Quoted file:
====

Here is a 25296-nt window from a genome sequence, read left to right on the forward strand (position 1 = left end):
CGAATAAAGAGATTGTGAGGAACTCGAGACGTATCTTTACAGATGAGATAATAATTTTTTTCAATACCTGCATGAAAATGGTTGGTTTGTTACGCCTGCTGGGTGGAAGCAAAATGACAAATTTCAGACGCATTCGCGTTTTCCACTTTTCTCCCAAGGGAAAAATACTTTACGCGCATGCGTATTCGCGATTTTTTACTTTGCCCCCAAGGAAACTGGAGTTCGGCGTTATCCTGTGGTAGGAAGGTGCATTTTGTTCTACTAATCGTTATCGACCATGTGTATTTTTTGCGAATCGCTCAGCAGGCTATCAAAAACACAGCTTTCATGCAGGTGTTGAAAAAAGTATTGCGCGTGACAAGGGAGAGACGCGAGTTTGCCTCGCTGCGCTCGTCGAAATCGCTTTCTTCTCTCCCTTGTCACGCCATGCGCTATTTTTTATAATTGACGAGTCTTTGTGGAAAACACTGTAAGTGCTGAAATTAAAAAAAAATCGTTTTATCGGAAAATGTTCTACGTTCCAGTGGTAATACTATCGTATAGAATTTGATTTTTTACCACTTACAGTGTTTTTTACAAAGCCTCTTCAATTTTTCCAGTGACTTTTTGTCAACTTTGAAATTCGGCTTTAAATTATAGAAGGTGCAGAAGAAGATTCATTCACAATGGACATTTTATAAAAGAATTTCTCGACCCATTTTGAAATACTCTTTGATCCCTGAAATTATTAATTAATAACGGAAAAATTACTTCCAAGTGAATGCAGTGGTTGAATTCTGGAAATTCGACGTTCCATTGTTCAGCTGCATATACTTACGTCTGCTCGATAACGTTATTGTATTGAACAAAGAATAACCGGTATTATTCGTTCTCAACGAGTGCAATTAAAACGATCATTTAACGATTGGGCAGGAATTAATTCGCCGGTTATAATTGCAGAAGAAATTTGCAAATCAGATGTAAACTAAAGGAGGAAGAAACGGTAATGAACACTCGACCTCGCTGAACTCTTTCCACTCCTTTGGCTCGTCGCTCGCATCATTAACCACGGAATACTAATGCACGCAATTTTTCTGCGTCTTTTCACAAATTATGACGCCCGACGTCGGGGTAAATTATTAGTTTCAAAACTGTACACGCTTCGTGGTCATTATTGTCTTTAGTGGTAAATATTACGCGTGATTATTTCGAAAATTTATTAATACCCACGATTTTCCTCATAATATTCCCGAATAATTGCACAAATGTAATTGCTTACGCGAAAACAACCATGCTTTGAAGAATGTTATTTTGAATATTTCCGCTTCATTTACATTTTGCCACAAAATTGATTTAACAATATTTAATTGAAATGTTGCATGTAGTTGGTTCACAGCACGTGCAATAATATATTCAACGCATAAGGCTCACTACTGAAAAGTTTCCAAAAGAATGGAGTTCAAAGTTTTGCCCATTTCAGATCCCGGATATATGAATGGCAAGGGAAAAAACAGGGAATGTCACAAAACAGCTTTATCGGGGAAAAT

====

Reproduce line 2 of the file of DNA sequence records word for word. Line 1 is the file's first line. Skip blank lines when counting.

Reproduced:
CGAATAAAGAGATTGTGAGGAACTCGAGACGTATCTTTACAGATGAGATAATAATTTTTTTCAATACCTGCATGAAAATGGTTGGTTTGTTACGCCTGCTGGGTGGAAGCAAAATGACAAATTTCAGACGCATTCGCGTTTTCCACTTTTCTCCCAAGGGAAAAATACTTTACGCGCATGCGTATTCGCGATTTTTTACTTTGCCCCCAAGGAAACTGGAGTTCGGCGTTATCCTGTGGTAGGAAGGTGCATTTTGTTCTACTAATCGTTATCGACCATGTGTATTTTTTGCGAATCGCTCAGCAGGCTATCAAAAACACAGCTTTCATGCAGGTGTTGAAAAAAGTATTGCGCGTGACAAGGGAGAGACGCGAGTTTGCCTCGCTGCGCTCGTCGAAATCGCTTTCTTCTCTCCCTTGTCACGCCATGCGCTATTTTTTATAATTGACGAGTCTTTGTGGAAAACACTGTAAGTGCTGAAATTAAAAAAAAATCGTTTTATCGGAAAATGTTCTACGTTCCAGTGGTAATACTATCGTATAGAATTTGATTTTTTACCACTTACAGTGTTTTTTACAAAGCCTCTTCAATTTTTCCAGTGACTTTTTGTCAACTTTGAAATTCGGCTTTAAATTATAGAAGGTGCAGAAGAAGATTCATTCACAATGGACATTTTATAAAAGAATTTCTCGACCCATTTTGAAATACTCTTTGATCCCTGAAATTATTAATTAATAACGGAAAAATTACTTCCAAGTGAATGCAGTGGTTGAATTCTGGAAATTCGACGTTCCATTGTTCAGCTGCATATACTTACGTCTGCTCGATAACGTTATTGTATTGAACAAAGAATAACCGGTATTATTCGTTCTCAACGAGTGCAATTAAAACGATCATTTAACGATTGGGCAGGAATTAATTCGCCGGTTATAATTGCAGAAGAAATTTGCAAATCAGATGTAAACTAAAGGAGGAAGAAACGGTAATGAACACTCGACCTCGCTGAACTCTTTCCACTCCTTTGGCTCGTCGCTCGCATCATTAACCACGGAATACTAATGCACGCAATTTTTCTGCGTCTTTTCACAAATTATGACGCCCGACGTCGGGGTAAATTATTAGTTTCAAAACTGTACACGCTTCGTGGTCATTATTGTCTTTAGTGGTAAATATTACGCGTGATTATTTCGAAAATTTATTAATACCCACGATTTTCCTCATAATATTCCCGAATAATTGCACAAATGTAATTGCTTACGCGAAAACAACCATGCTTTGAAGAATGTTATTTTGAATATTTCCGCTTCATTTACATTTTGCCACAAAATTGATTTAACAATATTTAATTGAAATGTTGCATGTAGTTGGTTCACAGCACGTGCAATAATATATTCAACGCATAAGGCTCACTACTGAAAAGTTTCCAAAAGAATGGAGTTCAAAGTTTTGCCCATTTCAGATCCCGGATATATGAATGGCAAGGGAAAAAACAGGGAATGTCACAAAACAGCTTTATCGGGGAAAAT